Corporate

  • June 20, 2024

    Ex-McElroy Deutsch CFO Asks To Pull 5th Amend. Assertions

    McElroy Deutsch Mulvaney & Carpenter LLC's former chief financial officer, who pled guilty to embezzling over $1.5 million from the firm in May, moved Wednesday to withdraw Fifth Amendment assertions he made in the firm's civil case against him.

  • June 20, 2024

    Prosecutors Deny Spoiling Evidence In OneTaste Case

    Brooklyn federal prosecutors have denied allegations of misconduct in the forced labor conspiracy case against two executives of sexual wellness company OneTaste, who claim an FBI agent instructed a potential key witness to delete emails.

  • June 20, 2024

    Dickinson Wright Brings On McDermott, Bell Nunnally Attys

    Dickinson Wright PLLC added a pair of new members who include a commercial finance and real estate attorney from Bell Nunnally & Martin LLP based in Austin, Texas, and a tax and incentives attorney from McDermott Will & Emery LLP in Fort Lauderdale, Florida.

  • June 20, 2024

    ZoomInfo Hit With Race Bias Claim By Fired Account Exec

    A Black former senior account executive at ZoomInfo Technologies Inc. says he was repeatedly denied promotions and transfers despite outperforming white colleagues, then was fired in retaliation for filing a discrimination complaint.

  • June 20, 2024

    Tesla Let Racism Go Unchecked In Calif. Factories, Suit Says

    Harassment ran rampant in two Tesla factories where racist graffiti was commonplace and Black and Hispanic workers were taunted with racial slurs, according to a suit filed in California state court.

  • June 20, 2024

    Patent Office Elevates Acting Solicitor To Official Position

    The U.S. Patent and Trademark Office on Thursday announced that its longtime litigator Farheena Y. Rasheed has been appointed solicitor and deputy general counsel for the agency.

  • June 20, 2024

    Raytheon, Christian Ex-Worker Agree To End Vax Bias Suit

    Raytheon and a Christian former data manager agreed to end her suit alleging the defense contractor unlawfully fired her because she requested a religious exemption to its COVID-19 vaccination policy, a filing in Florida federal court said.

  • June 20, 2024

    Tax Preparer With $38M In Refunds Cops To S-Corp. Scam

    The owner of a tax preparation business that secured $38 million in federal refunds for customers pled guilty to helping prepare false returns and admitted he required clients to establish empty corporations to lower their tax bills illegally, according to his plea agreement in a California federal court.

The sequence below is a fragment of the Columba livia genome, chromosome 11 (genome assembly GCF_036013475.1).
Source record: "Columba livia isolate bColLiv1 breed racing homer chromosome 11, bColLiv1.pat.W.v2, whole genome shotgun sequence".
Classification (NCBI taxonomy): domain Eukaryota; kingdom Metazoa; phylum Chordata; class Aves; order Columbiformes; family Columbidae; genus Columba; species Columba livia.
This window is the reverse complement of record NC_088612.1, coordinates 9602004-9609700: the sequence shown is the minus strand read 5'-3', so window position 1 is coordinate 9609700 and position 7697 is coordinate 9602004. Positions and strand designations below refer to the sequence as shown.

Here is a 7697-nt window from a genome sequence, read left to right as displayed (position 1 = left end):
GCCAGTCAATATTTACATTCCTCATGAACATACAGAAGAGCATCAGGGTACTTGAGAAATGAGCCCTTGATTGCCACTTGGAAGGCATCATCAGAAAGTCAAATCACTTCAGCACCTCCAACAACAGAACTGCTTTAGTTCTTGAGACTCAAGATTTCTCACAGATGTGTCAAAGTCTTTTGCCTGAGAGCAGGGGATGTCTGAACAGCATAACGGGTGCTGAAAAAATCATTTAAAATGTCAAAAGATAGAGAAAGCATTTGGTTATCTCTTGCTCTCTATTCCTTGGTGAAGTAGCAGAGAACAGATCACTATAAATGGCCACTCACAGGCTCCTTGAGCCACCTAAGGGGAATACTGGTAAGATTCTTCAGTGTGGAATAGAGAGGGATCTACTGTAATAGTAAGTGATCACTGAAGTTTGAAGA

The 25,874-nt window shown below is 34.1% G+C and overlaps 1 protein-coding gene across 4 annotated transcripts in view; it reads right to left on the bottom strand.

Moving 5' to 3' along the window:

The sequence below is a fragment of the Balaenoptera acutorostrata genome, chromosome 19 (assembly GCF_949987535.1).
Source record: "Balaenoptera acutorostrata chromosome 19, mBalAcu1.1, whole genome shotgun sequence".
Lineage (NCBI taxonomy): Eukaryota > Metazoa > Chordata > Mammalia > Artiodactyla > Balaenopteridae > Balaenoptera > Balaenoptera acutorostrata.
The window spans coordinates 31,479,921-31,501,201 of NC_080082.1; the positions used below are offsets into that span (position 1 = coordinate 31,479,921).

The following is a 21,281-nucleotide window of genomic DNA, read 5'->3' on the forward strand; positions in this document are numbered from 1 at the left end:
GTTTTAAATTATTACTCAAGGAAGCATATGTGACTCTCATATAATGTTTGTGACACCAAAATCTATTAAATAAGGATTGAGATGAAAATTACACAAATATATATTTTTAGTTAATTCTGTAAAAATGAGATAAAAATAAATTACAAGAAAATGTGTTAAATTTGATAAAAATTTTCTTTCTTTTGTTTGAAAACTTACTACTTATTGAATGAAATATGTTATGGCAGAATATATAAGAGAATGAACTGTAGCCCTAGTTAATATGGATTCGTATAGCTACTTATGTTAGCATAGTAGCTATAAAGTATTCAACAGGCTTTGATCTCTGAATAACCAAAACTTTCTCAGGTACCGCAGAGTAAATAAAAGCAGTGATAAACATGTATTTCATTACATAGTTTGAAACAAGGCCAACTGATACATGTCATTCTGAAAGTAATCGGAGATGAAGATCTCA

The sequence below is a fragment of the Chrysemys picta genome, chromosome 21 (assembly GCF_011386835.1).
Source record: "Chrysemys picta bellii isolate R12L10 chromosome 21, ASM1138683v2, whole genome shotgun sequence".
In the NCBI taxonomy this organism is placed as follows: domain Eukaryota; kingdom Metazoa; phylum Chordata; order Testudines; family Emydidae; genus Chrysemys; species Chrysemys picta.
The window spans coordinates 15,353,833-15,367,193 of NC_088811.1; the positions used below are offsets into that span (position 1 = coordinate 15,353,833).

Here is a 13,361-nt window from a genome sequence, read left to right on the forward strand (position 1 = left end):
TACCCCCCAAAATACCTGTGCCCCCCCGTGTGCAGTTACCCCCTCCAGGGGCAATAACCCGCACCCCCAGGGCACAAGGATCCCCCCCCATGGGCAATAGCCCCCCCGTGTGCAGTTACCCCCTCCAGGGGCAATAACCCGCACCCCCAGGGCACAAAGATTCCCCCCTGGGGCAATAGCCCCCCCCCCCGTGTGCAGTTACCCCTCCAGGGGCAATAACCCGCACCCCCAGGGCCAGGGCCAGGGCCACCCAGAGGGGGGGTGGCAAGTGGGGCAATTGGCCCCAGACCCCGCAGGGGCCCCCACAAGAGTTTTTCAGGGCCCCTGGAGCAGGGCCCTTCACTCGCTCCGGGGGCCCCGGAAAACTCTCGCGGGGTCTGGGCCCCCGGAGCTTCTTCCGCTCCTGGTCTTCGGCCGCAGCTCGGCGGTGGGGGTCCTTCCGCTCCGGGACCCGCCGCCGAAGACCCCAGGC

• June 20, 2024

    Mastercard Settles Retailers' Swipe Fees Group Litigation

    Mastercard has settled a class action claim brought by more than 1,900 businesses in ongoing litigation over allegations it imposed excessively high credit card fees on merchants, a person familiar with the case has confirmed.

  • June 20, 2024

    Snapchat Inks $15M Deal In Calif. Watchdog's Sex Bias Suit

    The parent company of Snapchat agreed to pay $15 million to end a California Civil Rights Department suit alleging it discouraged women from applying for promotions and failed to protect them from inappropriate sexual advances, according to a filing in California state court.

  • June 18, 2024

    Qualcomm Investors Ink $75M Deal Over Licensing Practices

    Qualcomm Inc. investors asked a California federal judge to greenlight a $75 million settlement that would resolve their claims that the chipmaker misled the market by stating it kept its licensing and chip-supply businesses separate when it regularly bundled the two in negotiations and agreements.

  • June 18, 2024

    Novant Pays $6.7M For Sharing Patient Data With Facebook

    A North Carolina federal judge on Monday gave the final seal of approval to a proposed $6.7 million deal resolving litigation alleging Novant Health Inc. shared sensitive patient data with Facebook, certifying a nationwide settlement class of roughly 1.3 million individuals.

  • June 18, 2024

    Newsom, Legislators Reach Agreement On PAGA Reform

    California Gov. Gavin Newsom and state legislative leaders on Tuesday unveiled reforms to California's Private Attorneys General Act, including major changes to the law's penalty structure, changes they say will avoid a "contentious" ballot measure campaign.

  • June 18, 2024

    Tesla Can't Beat 'Right-To-Repair' Monopoly Suit This Time

    Tesla must face an amended proposed class action alleging the company runs an unlawful monopoly on parts for its electric vehicles, a California federal judge has ruled, finding that the plaintiffs have addressed issues in their previously dismissed complaint.

  • June 18, 2024

    Ex-CBS Sports Chair Denies Fixing NFL Sunday Ticket Price

    The recently retired chairman of CBS Sports on Tuesday told a California federal jury considering multibillion-dollar antitrust claims against the NFL that his network didn't collude with the league to fix the price of the DirecTV Sunday Ticket television package.

  • June 18, 2024

    RR Donnelley Pays $2.1M To Settle SEC Claims Over Hack